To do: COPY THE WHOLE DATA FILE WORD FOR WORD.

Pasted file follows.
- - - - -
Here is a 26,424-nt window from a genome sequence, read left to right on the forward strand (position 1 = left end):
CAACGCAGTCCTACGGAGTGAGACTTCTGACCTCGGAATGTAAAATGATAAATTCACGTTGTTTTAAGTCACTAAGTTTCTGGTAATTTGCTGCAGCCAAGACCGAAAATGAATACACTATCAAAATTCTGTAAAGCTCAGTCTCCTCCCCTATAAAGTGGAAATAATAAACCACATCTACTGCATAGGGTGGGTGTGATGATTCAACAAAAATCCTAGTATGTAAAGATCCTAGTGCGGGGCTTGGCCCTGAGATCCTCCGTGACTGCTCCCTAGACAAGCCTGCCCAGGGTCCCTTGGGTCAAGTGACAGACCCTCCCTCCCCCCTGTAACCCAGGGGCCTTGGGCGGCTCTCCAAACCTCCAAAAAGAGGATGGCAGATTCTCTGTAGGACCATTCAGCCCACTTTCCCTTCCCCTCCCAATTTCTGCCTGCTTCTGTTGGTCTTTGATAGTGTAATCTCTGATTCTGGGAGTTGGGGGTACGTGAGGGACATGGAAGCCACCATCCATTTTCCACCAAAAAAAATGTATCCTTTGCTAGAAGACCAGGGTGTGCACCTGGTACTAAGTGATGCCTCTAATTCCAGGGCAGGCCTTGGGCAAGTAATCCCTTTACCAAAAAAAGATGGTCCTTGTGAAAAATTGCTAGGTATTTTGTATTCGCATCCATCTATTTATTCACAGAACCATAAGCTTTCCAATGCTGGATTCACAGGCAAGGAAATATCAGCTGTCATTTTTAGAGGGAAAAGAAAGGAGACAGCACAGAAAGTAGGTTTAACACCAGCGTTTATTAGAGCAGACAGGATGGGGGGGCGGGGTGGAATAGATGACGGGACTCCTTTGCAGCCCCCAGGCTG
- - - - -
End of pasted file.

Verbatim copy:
Here is a 26,424-nt window from a genome sequence, read left to right on the forward strand (position 1 = left end):
CAACGCAGTCCTACGGAGTGAGACTTCTGACCTCGGAATGTAAAATGATAAATTCACGTTGTTTTAAGTCACTAAGTTTCTGGTAATTTGCTGCAGCCAAGACCGAAAATGAATACACTATCAAAATTCTGTAAAGCTCAGTCTCCTCCCCTATAAAGTGGAAATAATAAACCACATCTACTGCATAGGGTGGGTGTGATGATTCAACAAAAATCCTAGTATGTAAAGATCCTAGTGCGGGGCTTGGCCCTGAGATCCTCCGTGACTGCTCCCTAGACAAGCCTGCCCAGGGTCCCTTGGGTCAAGTGACAGACCCTCCCTCCCCCCTGTAACCCAGGGGCCTTGGGCGGCTCTCCAAACCTCCAAAAAGAGGATGGCAGATTCTCTGTAGGACCATTCAGCCCACTTTCCCTTCCCCTCCCAATTTCTGCCTGCTTCTGTTGGTCTTTGATAGTGTAATCTCTGATTCTGGGAGTTGGGGGTACGTGAGGGACATGGAAGCCACCATCCATTTTCCACCAAAAAAAATGTATCCTTTGCTAGAAGACCAGGGTGTGCACCTGGTACTAAGTGATGCCTCTAATTCCAGGGCAGGCCTTGGGCAAGTAATCCCTTTACCAAAAAAAGATGGTCCTTGTGAAAAATTGCTAGGTATTTTGTATTCGCATCCATCTATTTATTCACAGAACCATAAGCTTTCCAATGCTGGATTCACAGGCAAGGAAATATCAGCTGTCATTTTTAGAGGGAAAAGAAAGGAGACAGCACAGAAAGTAGGTTTAACACCAGCGTTTATTAGAGCAGACAGGATGGGGGGGCGGGGTGGAATAGATGACGGGACTCCTTTGCAGCCCCCAGGCTG